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Sticky Knowledge - Book Review

1 September 2011
Dr. Moria Levy
book cover

The book "Sticky Knowledge: Barriers to Knowing in the Firm," written by Professor Gabriel Sazolansky in 2003, elucidates his doctoral thesis from 1995, a seminal work in the early era of knowledge management. Sazolansky's research, acknowledged with a prestigious award, explores the challenges associated with knowledge transfer within an organization.

The research cohort included renowned companies such as Xerox and AT&T, and noteworthy observations indicated that pioneers in knowledge management practices, such as Chevron and Texas Instruments, adjusted their methodologies based on insights gleaned from the study.

While the book aims to connect academic research to the business realm, its scholarly style, filled with quotes from various studies, statistical analyses, and more, can make it occasionally challenging to read.

The book covers several key topics, including:

  1. The Sticky Knowledge Challenge

  2. The Significance of Stickiness to the Organization's Performance

  3. Predictive Factors

  4. Steps in the Transfer of Knowledge

  5. Factors Predicting Stickiness at Each Stage

  6. Practical Conclusions

Despite the book's vintage, the enduring nature of organizational dynamics suggests its continued relevance. It remains a valuable resource for gaining insights and learning from the presented ideas. For a comprehensive understanding, it is recommended to peruse the entire book.

Happy reading!

The Sticky Knowledge Challenge

The concept of stickiness was unfamiliar until I encountered it in the book, transcending its initial literal connotation that invokes images of children engaged in creative pursuits. However, the study delves into a different realm, not exploring this literal imagery but focusing on the transfer of knowledge within organizations, especially the challenges associated with conveying experiential knowledge or best practices. Conventional hurdles in communicating best practices, often attributed to factors like jealousy, lack of incentives, insecurity, prioritization issues, resistance to change, and commitment gaps, are typically rooted in motivational aspects. This study on stickiness introduces an alternative perspective, emphasizing reasons intrinsic to knowledge itself, prompting a reevaluation of the stickiness of knowledge.

So, what exactly is this stickiness?

The concept of stickiness denotes immobility, incapacity to move, and incompatibility. In the strategic management literature, stickiness is linked to apathy. According to one interpretation from the Oxford English Dictionary, stickiness characterizes social situations marked by unwillingness, stubbornness, and unpleasantness. The concept aligns closely with its literal meaning: sticky knowledge is resistant to dissemination and reluctant to expand, making it challenging for organizations to transfer it from one unit to another. As it turns out, insights tend to be sticky.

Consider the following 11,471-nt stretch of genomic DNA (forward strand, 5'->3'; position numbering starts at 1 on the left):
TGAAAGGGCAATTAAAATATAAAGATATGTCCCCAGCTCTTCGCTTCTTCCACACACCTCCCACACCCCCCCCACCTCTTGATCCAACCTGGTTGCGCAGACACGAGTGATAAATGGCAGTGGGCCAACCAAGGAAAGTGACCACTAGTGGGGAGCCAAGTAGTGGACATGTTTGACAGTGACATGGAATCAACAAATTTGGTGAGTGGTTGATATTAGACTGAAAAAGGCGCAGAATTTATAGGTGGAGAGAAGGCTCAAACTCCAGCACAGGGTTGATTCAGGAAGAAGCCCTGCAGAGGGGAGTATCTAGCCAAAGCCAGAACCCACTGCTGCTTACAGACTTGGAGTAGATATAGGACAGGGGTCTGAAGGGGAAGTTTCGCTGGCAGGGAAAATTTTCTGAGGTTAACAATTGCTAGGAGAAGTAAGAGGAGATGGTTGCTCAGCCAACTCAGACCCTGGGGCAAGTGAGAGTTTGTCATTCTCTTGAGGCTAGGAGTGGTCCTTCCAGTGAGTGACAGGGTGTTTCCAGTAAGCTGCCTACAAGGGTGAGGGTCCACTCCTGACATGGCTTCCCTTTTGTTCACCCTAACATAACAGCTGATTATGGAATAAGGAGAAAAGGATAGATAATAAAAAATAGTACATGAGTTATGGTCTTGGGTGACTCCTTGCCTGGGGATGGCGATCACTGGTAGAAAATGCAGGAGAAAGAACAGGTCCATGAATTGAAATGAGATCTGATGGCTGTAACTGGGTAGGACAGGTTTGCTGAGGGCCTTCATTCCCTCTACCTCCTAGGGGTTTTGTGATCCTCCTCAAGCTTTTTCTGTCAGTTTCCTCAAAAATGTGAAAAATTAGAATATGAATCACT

The Significance of Stickiness to the Organization's Performance

An organization's performance mirrors its ability to consistently apply superior knowledge before competitors can replicate it efficiently and effectively. Organizations' competitive edge is often attributed to their utilization of templates or work examples derived from their experience.

In this context, stickiness signifies the presence of factors that impede sharing, diminish learning, and consequently hinder the attainment of a competitive advantage.

Predictive Factors:

The anticipation of a stickiness problem within an organization can be foreseen by analyzing various characteristics in knowledge transfer. These predictors encompass factors related to both the transferor and the recipient, as well as those associated with the connection and context:

Factors related to the transferor:

  1. Incidental significance of knowledge: Explanation: Individuals may intentionally utilize knowledge while neglecting its original meaning or due to a lack of awareness. This results in a substantial gap between the source and the product, between norms and actual conduct. Organizations exhibiting this characteristic are more likely to encounter knowledge transfer difficulties.

  2. Lack of proof of the usefulness of knowledge.

  3. Lack of motivation of the transferor.

  4. Lack of reliability of the transferor.

Recipient-related factors:

  1. Lack of motivation of the recipient.

  2. Lack of absorption capacity of the recipient.

  3. The inability of the recipient to remember and maintain.

Related Factors in Connection and Context:

  1. A futile organizational context (no context for knowledge).